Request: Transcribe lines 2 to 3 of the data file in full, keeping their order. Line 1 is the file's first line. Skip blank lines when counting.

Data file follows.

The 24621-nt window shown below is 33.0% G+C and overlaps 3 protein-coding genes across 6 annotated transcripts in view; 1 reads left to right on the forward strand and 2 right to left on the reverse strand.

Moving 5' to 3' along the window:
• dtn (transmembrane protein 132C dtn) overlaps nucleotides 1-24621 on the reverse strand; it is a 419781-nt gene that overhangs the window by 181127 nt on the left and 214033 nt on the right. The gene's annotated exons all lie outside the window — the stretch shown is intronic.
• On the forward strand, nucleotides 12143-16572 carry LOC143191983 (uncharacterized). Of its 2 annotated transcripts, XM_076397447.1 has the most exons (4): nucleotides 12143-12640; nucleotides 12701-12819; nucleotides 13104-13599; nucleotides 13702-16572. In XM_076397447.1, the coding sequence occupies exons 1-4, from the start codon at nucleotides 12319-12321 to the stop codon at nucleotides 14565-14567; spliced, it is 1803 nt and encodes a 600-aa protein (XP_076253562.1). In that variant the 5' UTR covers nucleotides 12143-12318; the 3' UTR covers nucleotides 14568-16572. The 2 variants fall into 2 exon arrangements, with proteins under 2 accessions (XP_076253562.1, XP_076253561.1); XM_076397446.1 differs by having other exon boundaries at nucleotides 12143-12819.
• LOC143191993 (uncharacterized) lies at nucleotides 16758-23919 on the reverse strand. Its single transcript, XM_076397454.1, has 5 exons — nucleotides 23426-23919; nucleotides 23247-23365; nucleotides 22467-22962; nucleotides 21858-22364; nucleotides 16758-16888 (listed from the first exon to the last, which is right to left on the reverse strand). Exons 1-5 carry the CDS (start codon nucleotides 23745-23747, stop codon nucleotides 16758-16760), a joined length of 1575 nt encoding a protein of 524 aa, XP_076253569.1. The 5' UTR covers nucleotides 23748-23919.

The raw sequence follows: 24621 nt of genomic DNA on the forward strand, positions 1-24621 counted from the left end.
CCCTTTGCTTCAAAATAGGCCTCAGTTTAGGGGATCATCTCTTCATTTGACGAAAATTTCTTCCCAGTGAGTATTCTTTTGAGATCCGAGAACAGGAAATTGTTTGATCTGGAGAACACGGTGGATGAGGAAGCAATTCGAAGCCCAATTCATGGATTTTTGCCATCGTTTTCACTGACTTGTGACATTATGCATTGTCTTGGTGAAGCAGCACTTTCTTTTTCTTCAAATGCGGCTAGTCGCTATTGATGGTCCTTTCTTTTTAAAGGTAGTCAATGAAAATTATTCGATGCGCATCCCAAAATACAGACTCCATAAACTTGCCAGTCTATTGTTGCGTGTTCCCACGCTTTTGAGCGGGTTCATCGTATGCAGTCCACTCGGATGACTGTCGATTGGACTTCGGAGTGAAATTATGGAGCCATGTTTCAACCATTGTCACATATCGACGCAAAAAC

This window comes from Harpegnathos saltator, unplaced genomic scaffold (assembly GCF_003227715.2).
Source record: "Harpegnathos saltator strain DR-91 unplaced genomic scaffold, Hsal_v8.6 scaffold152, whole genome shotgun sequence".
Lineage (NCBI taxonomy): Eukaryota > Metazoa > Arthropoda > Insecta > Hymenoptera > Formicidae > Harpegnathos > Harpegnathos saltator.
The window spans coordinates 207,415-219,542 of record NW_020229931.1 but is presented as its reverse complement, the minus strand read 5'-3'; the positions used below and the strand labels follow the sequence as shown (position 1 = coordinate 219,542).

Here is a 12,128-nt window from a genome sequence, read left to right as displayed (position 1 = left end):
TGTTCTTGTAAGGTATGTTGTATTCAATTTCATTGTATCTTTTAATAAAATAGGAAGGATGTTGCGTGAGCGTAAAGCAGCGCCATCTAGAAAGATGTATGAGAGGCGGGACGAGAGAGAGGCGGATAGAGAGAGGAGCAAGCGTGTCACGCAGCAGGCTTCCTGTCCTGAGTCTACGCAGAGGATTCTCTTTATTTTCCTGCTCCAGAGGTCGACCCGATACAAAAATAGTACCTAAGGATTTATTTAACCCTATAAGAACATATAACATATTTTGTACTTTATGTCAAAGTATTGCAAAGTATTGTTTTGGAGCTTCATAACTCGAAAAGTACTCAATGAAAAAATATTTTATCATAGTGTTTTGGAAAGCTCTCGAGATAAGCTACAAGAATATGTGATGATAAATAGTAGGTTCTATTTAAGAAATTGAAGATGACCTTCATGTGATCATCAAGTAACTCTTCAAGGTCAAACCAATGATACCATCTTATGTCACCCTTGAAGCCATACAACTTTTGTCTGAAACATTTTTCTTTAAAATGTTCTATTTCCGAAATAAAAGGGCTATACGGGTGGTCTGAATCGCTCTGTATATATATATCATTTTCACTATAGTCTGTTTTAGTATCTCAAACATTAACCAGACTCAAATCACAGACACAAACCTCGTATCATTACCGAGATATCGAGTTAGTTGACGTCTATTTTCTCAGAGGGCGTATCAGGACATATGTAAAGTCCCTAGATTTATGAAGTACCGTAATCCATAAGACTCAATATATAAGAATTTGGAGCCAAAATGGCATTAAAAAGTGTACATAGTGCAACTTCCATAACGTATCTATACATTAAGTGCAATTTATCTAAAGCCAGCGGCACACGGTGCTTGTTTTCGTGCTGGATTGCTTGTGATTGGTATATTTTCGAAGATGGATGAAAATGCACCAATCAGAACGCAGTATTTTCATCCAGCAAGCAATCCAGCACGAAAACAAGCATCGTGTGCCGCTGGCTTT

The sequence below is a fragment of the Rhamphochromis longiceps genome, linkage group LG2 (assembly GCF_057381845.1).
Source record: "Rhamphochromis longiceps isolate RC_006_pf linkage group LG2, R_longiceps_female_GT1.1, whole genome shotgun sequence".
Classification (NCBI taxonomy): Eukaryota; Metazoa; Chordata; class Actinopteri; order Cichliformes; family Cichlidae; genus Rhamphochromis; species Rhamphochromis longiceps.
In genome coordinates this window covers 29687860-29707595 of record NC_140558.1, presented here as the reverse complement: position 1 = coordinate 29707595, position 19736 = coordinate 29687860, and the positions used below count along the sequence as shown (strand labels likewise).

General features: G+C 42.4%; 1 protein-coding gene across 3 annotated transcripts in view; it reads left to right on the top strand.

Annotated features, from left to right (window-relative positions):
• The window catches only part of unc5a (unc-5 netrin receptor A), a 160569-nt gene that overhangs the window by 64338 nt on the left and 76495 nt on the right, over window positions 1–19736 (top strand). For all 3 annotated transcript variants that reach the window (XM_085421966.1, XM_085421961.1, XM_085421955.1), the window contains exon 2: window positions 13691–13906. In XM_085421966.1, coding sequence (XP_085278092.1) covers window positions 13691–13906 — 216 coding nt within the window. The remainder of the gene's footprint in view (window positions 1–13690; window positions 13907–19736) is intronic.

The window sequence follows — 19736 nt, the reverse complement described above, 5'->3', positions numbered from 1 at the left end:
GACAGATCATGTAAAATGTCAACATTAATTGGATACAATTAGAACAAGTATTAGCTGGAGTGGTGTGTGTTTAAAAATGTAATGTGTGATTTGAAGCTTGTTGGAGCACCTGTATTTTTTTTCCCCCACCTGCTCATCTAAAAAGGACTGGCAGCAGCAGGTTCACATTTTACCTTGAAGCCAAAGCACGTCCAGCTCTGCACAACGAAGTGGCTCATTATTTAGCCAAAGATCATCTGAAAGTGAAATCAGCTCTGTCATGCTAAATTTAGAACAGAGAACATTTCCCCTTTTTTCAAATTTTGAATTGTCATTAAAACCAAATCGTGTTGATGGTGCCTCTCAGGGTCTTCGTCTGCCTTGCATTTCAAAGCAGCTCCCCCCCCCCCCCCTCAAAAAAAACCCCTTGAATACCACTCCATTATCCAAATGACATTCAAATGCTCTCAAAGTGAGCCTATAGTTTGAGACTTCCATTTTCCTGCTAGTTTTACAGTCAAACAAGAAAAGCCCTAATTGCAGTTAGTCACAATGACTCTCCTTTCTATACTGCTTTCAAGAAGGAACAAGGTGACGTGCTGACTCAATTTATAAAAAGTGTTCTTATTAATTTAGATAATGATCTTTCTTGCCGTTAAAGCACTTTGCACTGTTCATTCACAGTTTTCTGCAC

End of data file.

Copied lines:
Moving 5' to 3' along the window:
• dtn (transmembrane protein 132C dtn) overlaps nucleotides 1-24621 on the reverse strand; it is a 419781-nt gene that overhangs the window by 181127 nt on the left and 214033 nt on the right. The gene's annotated exons all lie outside the window — the stretch shown is intronic.